Inhibition of Bacillus Cereus and Bacillus Weihenstephanensis in Raw Vegetables by Application of Washing Solutions Containing
Inhibition of Bacillus cereus and Bacillus weihenstephanensis in raw vegetables by application of washing solutions containing enterocin AS-48 alone and in combination with other antimicrobials.
Food Microbiol. 2008 Sep;25(6):762-70. Epub 2008 May 13
Cobo Molinos A, Abriouel H, Lucas López R, Ben Omar N, Valdivia E, Gálvez A.
Area de Microbiología, Departamento de Ciencias de la Salud, Facultad de Ciencias Experimentales, Universidad de Jaén, 23071 Jaén, Spain.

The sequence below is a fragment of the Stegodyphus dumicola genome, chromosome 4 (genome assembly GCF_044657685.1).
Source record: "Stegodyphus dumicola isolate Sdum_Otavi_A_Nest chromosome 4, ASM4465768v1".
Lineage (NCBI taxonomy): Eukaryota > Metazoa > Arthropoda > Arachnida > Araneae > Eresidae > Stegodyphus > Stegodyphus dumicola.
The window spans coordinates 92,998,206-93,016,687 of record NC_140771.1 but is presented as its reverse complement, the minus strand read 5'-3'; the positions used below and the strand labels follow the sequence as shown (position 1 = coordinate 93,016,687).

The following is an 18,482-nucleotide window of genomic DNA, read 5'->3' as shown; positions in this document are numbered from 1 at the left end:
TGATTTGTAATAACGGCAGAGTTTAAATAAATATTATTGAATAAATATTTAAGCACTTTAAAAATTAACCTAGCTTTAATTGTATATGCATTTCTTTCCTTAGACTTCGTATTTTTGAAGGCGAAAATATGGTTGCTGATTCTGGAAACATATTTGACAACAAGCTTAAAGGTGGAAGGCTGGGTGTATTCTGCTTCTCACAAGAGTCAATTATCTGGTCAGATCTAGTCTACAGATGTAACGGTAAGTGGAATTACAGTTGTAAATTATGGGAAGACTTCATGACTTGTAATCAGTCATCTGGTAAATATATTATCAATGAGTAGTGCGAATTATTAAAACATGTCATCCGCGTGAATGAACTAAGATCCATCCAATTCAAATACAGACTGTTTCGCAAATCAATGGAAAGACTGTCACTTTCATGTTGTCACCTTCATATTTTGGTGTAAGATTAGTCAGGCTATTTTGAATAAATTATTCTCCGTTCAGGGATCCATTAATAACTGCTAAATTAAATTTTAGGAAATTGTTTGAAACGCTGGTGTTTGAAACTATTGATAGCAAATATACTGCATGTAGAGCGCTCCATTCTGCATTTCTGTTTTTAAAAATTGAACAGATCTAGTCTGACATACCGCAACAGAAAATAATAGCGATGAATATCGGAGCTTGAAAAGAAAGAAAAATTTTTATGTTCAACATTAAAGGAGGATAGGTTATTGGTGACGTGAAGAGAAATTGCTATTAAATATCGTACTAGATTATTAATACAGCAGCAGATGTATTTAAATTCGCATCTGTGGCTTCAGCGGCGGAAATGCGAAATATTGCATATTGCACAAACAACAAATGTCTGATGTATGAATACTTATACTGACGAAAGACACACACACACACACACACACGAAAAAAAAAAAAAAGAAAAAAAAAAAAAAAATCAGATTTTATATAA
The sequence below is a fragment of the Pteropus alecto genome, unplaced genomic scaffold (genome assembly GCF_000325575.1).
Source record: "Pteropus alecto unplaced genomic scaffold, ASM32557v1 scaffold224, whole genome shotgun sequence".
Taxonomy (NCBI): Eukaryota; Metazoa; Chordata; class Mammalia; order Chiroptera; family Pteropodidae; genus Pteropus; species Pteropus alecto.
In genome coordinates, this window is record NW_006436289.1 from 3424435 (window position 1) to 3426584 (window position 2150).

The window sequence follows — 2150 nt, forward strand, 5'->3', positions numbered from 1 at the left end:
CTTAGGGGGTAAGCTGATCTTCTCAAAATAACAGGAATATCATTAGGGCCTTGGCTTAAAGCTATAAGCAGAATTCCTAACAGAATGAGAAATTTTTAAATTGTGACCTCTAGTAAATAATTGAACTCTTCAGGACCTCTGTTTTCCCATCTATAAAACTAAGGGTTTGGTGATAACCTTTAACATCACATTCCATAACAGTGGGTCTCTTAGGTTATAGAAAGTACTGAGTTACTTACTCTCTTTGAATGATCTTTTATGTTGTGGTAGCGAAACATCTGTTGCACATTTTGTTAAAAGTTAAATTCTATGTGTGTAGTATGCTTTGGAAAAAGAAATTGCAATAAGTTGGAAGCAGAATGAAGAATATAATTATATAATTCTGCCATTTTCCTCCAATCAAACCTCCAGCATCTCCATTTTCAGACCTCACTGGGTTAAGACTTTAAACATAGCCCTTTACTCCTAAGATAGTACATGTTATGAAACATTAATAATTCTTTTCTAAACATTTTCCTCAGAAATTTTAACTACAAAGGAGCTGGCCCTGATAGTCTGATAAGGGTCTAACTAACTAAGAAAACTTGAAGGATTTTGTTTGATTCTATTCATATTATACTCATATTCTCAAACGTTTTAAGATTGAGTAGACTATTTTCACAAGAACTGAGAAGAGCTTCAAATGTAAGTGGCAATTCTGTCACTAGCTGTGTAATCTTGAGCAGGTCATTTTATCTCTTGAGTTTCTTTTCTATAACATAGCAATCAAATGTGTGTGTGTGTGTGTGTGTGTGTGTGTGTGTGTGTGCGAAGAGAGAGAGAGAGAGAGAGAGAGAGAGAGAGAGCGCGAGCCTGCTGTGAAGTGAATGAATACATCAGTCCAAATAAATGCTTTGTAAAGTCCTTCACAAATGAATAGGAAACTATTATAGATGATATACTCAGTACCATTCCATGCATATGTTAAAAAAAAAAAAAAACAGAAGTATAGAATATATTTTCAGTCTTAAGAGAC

Enterocin AS-48 is a broad-spectrum cyclic antimicrobial peptide produced by Enterococcus faecalis. In the present study, the bacteriocin was tested alone and in combination with other antimicrobials for decontamination of Bacillus inoculated on alfalfa, soybean sprouts and green asparagus. Washing with enterocin AS-48 solutions reduced viable cell counts of Bacillus cereus and Bacillus weihenstephanensis by 1.0-1.5 and by 1.5-2.38 log units right after application of treatment, respectively. In both cases, the bacteriocin was effective in reducing the remaining viable population below detection levels during further storage of the samples at 6 degrees C, but failed to prevent regrowth in samples stored at 15 or 22 degrees C. Application of washing treatments containing enterocin AS-48 in combination with several other antimicrobials and sanitizers (cinnamic and hydrocinnamic acids, carvacrol, polyphosphoric acid, peracetic acid, hexadecylpyridinium chloride and sodium hypochlorite) greatly enhanced the bactericidal effects. The combinations of AS-48 and sodium hypochlorite, peracetic acid or hexadecylpyridinium chloride provided the best results. After application of the combined treatments on alfalfa sprouts contaminated with B. cereus or with B. weihenstephanensis, viable bacilli were not detected or remained at very low concentrations in the treated samples during a 1-week storage period at 15 degrees C. Inhibition of B. cereus by in situ produced bacteriocin was tested by cocultivation with the AS-48 producer strain E. faecalis A-48-32 inoculated on soybean sprouts. Strain A-48-32 was able to grow and produce bacteriocin on sprouts both at 15 and 22 degrees C. At 15 degrees C, growth of B. cereus was completely inhibited in the cocultures, while a much more limited effect was observed at 22 degrees C. The results obtained for washing treatments are very encouraging for the application of enterocin AS-48 in the decontamination of sprouts. Application of washing treatments containing AS-48 alone can serve to reduce viable cell counts of bacilli in samples stored under refrigeration, while application of combined treatments should be recommended to avoid proliferation of the surviving bacilli under temperature-abuse conditions.